The idea of consent is in fact seen as a grey area which is more often than not, used to the detriment of women. Repeated furor to recognise nothing less than an enthusiastic yes as the lower limit of consent have fallen on deaf ears. Indeed, in this context, the Supreme Court upheld a troubling analysis of consent in Mahamood Farooqui v. State. In shying away from applying the unequivocal voluntary agreement standard of consent to sexual intercourse, the court has reinforced the idea that victims of rape must look and behave a certain way, and that these are a pre-qualifier for justice. The Court dangerously clarified that ‘when there is an assumed consent, it matters not if one of the partners to the act is a bit hesitant’. By reiterating the idea that ‘feeble hesitation can never be understood as a positive negation of any advances by the other partner’, the Court has made it infinitely harder to go down the enthusiastic yes approach.
The Seemingly Positive
Another metric of categorising judgments in this category has not only been the contents of such judgments in and of themselves, but also their applicability against conflicting decisions. Consider for instance the Supreme Court decision that a false promise to marry for sexual intercourse amounts to rape. A year earlier, the same court delivered a starkly polar decision in Uday v. State of Karnataka observing that consensual sex cannot be construed as rape despite false promises of marriage made to induce sexual intercourse in the first place. Presumably the latter judgement stands but the sheer number of conflicting judgements that exist when it comes to gender rights cases in India is in itself not helpful in clearing a path towards gender justice.
The Supreme Court expressly ruled in Independent Thought v. Union of India that sexual intercourse (even if consensual) between a man and his minor wife (below the age of 18) is rape. Yet this skirts around issue of a marital rape exception that continues to exist in our criminal laws, despite calls for its criminalization. The classification of women based on their marital status acting as a prerequisite to qualify for rape is an unreasonable standard to hold. Rape does not depend on a woman’s marital status. Consider the stringent standards to which domestic violence is held in The Protection of Women from Domestic Violence Act, 2005, where there exist significantly deep provisions which offer protection to victims of violence within the family. Consent plays no role in domestic abuse; and rightly so, for it is irrational to believe that any woman would willingly concede to abuse and violence. In the same vein, it is irrational to conclude that a married woman would willingly consent to forced sexual intercourse. Even while this judgment identifies sexual intercourse with a minor wife as rape, it does so at the cost of hundred of adult married women who have no recourse from regualr marital rape. The qualifier is marriage not consent, which is what it should be.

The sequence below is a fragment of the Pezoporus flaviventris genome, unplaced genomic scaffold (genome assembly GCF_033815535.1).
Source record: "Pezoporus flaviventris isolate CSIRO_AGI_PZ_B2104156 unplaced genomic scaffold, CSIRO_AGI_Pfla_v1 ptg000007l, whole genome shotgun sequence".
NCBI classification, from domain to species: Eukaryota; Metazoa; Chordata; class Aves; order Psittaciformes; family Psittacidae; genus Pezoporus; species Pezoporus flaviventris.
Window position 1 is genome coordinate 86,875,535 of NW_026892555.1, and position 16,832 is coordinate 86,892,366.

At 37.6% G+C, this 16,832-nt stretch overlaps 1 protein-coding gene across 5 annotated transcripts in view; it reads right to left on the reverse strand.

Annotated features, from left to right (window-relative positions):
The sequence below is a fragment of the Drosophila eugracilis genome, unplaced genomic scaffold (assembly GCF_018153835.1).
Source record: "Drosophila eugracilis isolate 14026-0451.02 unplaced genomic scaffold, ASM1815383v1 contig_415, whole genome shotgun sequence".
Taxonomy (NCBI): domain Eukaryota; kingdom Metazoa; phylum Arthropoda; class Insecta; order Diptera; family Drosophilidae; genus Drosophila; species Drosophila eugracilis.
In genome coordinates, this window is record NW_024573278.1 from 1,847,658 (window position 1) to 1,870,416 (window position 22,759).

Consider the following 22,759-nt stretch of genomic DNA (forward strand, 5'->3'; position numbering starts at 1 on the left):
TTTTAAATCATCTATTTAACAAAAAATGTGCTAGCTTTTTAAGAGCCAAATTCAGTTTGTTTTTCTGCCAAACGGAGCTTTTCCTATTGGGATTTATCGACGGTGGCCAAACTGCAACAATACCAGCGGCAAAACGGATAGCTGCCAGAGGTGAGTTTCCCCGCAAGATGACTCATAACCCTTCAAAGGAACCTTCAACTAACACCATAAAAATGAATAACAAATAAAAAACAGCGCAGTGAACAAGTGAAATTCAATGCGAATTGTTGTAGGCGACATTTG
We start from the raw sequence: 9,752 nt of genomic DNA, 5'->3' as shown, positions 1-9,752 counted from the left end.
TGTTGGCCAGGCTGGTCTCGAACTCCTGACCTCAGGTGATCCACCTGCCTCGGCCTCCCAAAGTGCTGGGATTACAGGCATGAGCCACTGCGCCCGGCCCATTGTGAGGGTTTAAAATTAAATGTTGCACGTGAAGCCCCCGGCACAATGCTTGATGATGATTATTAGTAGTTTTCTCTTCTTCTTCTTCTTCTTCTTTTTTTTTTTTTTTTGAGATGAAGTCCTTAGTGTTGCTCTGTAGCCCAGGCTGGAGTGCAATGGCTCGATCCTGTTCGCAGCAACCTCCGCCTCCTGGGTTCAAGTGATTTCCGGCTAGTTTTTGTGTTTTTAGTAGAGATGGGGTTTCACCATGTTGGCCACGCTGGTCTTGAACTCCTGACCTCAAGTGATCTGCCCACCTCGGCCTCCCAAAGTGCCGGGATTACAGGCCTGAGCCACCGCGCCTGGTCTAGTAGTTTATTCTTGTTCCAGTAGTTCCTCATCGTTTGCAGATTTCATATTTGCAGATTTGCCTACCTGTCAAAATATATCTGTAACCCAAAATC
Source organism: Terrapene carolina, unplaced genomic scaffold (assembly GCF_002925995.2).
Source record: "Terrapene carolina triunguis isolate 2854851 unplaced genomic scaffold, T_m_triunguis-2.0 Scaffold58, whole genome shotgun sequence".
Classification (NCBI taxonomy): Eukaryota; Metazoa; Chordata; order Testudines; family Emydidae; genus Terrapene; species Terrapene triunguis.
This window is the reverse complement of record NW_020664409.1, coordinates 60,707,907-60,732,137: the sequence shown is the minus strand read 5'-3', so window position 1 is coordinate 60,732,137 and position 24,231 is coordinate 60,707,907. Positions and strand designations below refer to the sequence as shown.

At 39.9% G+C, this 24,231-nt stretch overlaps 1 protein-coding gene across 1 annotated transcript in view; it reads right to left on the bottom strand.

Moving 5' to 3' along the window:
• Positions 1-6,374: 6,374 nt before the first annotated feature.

Of course, the line is not always as clear. Judgments which often have seemingly progressive stances still suffer from conventionally patriarchal flaws. Even though the Supreme Court laid down the first guidelines of what a law against sexual harassment at the workplace might look like in Vishakha v. State of Rajasthan (a full sixteen years before legislation was actually put in place), the plaintiff in that very case, a Dalit social worker who was gangraped by upper caste men for attempting to stop a child marriage, was unable to have her attackers apprehended. This in fact highlighted how sexual harassment is not only a gender issue, but also an issue of class and equality. In the absence of sexual harassment law, cases like Vishakha had to be heard under those sections of the Indian Penal Code which dealt with outraging the modesty of a woman and with eve teasing. These provisions are archaic and victorian, implying that a woman is to be protected because it is her modesty which is sacrosanct and not her personhood.
The call for gender rights is not about reaching a particular standard or optimal goal of gender equality. In the same way, feminist justice is not a goal, but a process to be adopted and incorporated into our systems and tarditions. It isn’t enough to have legislations and judgments which don’t disadvantage or ignore women; it’s also crucial that these mechanisms arrive at gender-equal solutions with reasoning which is in line with feminist justice.
Priyanshi Vakharia is a Blogger at One Future Collective.